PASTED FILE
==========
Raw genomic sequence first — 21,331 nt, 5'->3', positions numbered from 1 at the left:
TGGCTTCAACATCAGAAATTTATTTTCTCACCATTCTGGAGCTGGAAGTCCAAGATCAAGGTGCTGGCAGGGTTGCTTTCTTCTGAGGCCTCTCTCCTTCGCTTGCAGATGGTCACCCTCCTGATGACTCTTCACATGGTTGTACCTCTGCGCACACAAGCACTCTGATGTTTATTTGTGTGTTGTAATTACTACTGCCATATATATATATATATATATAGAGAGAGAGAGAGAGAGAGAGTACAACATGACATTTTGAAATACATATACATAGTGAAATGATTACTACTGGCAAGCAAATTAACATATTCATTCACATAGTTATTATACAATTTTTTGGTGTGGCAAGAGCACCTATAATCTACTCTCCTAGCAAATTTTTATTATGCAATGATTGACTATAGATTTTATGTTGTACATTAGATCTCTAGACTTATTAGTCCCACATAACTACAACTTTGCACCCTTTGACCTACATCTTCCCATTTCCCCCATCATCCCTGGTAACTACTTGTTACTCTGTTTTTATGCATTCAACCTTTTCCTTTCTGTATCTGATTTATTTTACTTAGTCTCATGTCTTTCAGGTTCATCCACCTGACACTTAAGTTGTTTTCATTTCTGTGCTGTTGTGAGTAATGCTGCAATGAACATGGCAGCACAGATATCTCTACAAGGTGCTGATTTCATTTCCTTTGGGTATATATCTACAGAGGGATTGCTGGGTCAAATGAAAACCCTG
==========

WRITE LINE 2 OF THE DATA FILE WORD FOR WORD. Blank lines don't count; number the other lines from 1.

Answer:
TGGCTTCAACATCAGAAATTTATTTTCTCACCATTCTGGAGCTGGAAGTCCAAGATCAAGGTGCTGGCAGGGTTGCTTTCTTCTGAGGCCTCTCTCCTTCGCTTGCAGATGGTCACCCTCCTGATGACTCTTCACATGGTTGTACCTCTGCGCACACAAGCACTCTGATGTTTATTTGTGTGTTGTAATTACTACTGCCATATATATATATATATATATAGAGAGAGAGAGAGAGAGAGAGTACAACATGACATTTTGAAATACATATACATAGTGAAATGATTACTACTGGCAAGCAAATTAACATATTCATTCACATAGTTATTATACAATTTTTTGGTGTGGCAAGAGCACCTATAATCTACTCTCCTAGCAAATTTTTATTATGCAATGATTGACTATAGATTTTATGTTGTACATTAGATCTCTAGACTTATTAGTCCCACATAACTACAACTTTGCACCCTTTGACCTACATCTTCCCATTTCCCCCATCATCCCTGGTAACTACTTGTTACTCTGTTTTTATGCATTCAACCTTTTCCTTTCTGTATCTGATTTATTTTACTTAGTCTCATGTCTTTCAGGTTCATCCACCTGACACTTAAGTTGTTTTCATTTCTGTGCTGTTGTGAGTAATGCTGCAATGAACATGGCAGCACAGATATCTCTACAAGGTGCTGATTTCATTTCCTTTGGGTATATATCTACAGAGGGATTGCTGGGTCAAATGAAAACCCTG